In short, if all those overseas buyers of treasury bonds marked the U.S. "paid," as the Brits say, our technical bankruptcy as a nation would become an actual bankruptcy. As we blithely continue to buy imports for whatever reasons, money goes out to foreign exporters (often subsidiaries of transnational corporations which may be largely American or not). I'll stay away from the equity markets for now. Some of the processes involved might also be called the Walmart Effect in which local money goes from our communities to national and international corporations. We pay less money for some things and lose a little more of community value from each transaction.

As we blithely fund wealthfare with hardly a blip on the political radar, we (as a fiscal entity) sell instruments of debt called bonds, for example, to cover the gaps in current accounts.

The 14th December issue of The Economist, page 30, displays two charts documenting some aspects of this continuing descent into economic hell realms. In the quarter between July and September, the current account shortfall went up to $48, 000, 000, 000 (nine zeroes worth) an increase of 20% over the previous quarter. As recently as 1991, there was a current account surplus close to $10, 000, 000, 000. The slope of the curve downward (1991 to 1996 third quarter) is approximately 45 degrees! In parallel, investment income (the amount paid in interest, dividends and such returns to investors outside the U.S.) is also in free fall statistically. From an overall investment income approximating $6, 000, 000, 000 in 1991, collectively we now pay out about $6, 000, 000, 000 at an annual rate. Among the messages lurking therein is a notable increase in treasury securities held outside on which interest paid from taxes is paid outside also.

Note who is paying taxes and who is not paying taxes. Note who benefits from tax money paid as interest. This is an example of a Walmart Effect on an international scale only with the entire country paying out its economic life blood. Exaggeration? Hardly.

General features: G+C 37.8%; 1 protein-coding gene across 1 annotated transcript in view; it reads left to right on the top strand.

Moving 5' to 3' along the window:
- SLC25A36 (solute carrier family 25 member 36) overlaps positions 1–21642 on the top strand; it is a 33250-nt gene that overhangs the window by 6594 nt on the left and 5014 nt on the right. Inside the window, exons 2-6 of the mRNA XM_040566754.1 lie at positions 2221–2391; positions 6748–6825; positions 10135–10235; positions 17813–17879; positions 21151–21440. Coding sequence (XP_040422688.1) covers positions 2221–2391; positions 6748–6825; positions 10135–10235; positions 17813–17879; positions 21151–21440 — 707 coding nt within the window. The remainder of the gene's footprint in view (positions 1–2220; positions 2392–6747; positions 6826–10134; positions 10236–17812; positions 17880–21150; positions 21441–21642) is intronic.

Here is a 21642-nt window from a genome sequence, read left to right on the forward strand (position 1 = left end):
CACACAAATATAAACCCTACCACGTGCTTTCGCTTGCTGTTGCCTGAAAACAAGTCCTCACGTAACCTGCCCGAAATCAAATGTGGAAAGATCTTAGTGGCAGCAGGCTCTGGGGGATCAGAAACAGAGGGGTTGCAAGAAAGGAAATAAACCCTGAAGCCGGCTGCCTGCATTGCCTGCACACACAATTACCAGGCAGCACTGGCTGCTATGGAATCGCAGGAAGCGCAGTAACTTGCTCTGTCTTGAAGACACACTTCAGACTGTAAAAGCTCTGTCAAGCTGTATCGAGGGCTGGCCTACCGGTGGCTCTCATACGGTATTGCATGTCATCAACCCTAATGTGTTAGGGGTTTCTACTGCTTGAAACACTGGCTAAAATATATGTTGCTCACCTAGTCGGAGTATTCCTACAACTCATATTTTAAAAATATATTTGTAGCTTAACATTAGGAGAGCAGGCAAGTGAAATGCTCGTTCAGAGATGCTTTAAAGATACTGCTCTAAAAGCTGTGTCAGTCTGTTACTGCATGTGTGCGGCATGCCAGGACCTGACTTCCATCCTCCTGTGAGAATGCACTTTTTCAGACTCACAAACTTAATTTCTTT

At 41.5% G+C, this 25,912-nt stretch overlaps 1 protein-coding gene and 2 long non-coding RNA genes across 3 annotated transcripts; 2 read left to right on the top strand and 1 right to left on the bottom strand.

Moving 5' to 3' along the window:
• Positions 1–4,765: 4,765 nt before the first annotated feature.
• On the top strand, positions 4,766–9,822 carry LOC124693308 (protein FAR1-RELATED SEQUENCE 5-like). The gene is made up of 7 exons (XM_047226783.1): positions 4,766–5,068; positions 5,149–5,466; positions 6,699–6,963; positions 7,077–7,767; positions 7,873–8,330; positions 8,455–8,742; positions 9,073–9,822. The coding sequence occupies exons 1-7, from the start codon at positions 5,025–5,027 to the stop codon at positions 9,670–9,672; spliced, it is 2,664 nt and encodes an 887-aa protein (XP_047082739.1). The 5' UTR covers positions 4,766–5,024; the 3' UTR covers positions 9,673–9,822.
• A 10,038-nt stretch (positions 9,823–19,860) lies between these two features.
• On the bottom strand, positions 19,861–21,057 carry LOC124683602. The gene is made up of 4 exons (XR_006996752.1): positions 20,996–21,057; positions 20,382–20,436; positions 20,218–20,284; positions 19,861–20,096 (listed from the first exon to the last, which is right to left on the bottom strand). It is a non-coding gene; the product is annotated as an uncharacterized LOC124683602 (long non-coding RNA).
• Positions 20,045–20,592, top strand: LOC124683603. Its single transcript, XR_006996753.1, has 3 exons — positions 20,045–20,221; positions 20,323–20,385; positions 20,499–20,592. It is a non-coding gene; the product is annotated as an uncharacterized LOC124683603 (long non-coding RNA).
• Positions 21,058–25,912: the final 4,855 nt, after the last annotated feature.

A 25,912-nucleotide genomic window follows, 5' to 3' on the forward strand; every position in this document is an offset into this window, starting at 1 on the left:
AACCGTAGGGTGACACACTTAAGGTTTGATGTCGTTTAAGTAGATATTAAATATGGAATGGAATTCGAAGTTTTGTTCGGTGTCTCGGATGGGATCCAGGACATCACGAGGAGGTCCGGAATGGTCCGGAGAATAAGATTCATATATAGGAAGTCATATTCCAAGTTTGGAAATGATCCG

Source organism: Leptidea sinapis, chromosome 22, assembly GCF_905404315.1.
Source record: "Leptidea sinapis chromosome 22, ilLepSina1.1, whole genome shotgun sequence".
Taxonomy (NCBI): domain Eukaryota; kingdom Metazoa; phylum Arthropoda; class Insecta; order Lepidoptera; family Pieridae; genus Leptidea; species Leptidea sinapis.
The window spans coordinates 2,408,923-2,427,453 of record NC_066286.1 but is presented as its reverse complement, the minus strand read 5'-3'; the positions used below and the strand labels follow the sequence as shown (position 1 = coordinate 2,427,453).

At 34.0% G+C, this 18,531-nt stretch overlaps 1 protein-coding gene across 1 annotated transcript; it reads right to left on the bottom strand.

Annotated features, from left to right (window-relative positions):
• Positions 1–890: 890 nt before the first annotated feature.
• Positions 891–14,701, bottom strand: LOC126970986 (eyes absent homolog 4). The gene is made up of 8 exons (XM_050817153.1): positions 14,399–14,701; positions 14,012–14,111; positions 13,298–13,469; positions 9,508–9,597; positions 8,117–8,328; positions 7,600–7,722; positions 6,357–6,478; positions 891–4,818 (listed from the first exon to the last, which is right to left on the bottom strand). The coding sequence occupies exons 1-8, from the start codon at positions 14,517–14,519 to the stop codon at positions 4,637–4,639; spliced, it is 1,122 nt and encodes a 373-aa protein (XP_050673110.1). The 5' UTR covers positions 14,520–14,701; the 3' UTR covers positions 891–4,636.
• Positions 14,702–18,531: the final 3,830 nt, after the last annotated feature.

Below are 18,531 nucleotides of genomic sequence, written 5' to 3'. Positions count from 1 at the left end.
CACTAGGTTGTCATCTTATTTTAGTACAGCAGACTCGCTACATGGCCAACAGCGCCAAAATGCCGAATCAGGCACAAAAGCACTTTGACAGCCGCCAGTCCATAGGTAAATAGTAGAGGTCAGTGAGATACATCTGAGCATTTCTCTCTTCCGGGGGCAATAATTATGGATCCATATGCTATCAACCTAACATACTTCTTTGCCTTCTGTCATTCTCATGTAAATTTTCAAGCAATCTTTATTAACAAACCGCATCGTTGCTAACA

In passing, I will note that all kinds of folks have recently been very upset and very vocal about political contributions from "foreign" interests.

Let's change political contributor to debt holder. Let's imagine how you would respond if your bank called up to tell you your mortgage was being called on rollover date next month. "Why?," you ask in terror instantly calculating your savings account balance as a ratio to your mortgage and deciding against suicide?

"Because we don't like your politics or skin color or national origin or religious beliefs or your son's drooping pants or whatever comes to mind at the moment." Would your behavior be influenced if the lender offered to renew your mortgage if you did as she bid? The blather over foreign political contributions assumes that whoever controls money controls politicians, no? You wouldn't behave like that, would you?

Now, you may have some idea of how international financial interests direct policy decisions and practices in the United States of America and elsewhere throughout the planet. "No tickee, no laundry", used to be a joke with racial overtones disparaging people of Chinese origins who did laundry to earn a living. Remember to laugh when you learn that the so-called "Overseas Chinese" are among the number one, two and three largest creditor groups of the United States. There may be some resentments which are being worked out these days far out of sight and off the evening "newscasts." What goes on in Hong Kong over the next few years will bear close attention for some hints about our future.

To quote The Economist, ". . . despite the progress in reducing the deficit, America still relies heavily on foreigners to buy its government debt. More broadly, a rising deficit on investment income is the natural consequence of running persistent current-account deficits."

Lurking in the three pages of tables at the back of every issue of The Economist are statistics which tell stories also rarely mentioned on your evening "news." Under "Money and Interest Rates," we see that of the fifteen developed nations listed, only three have bank prime rates higher than the U.S. Bank rates are high here because of the need to attract foreign money to finance U.S. investments. That everyone in the U.S. who borrows money also pays higher rates is just fallout on borrowers and bonanza for lenders. That, paradoxically, U.S. Treasury bond interest lags by about three percent suggests yet another perfidy which directly influences the present excesses of the equity markets--but that is another story for another time.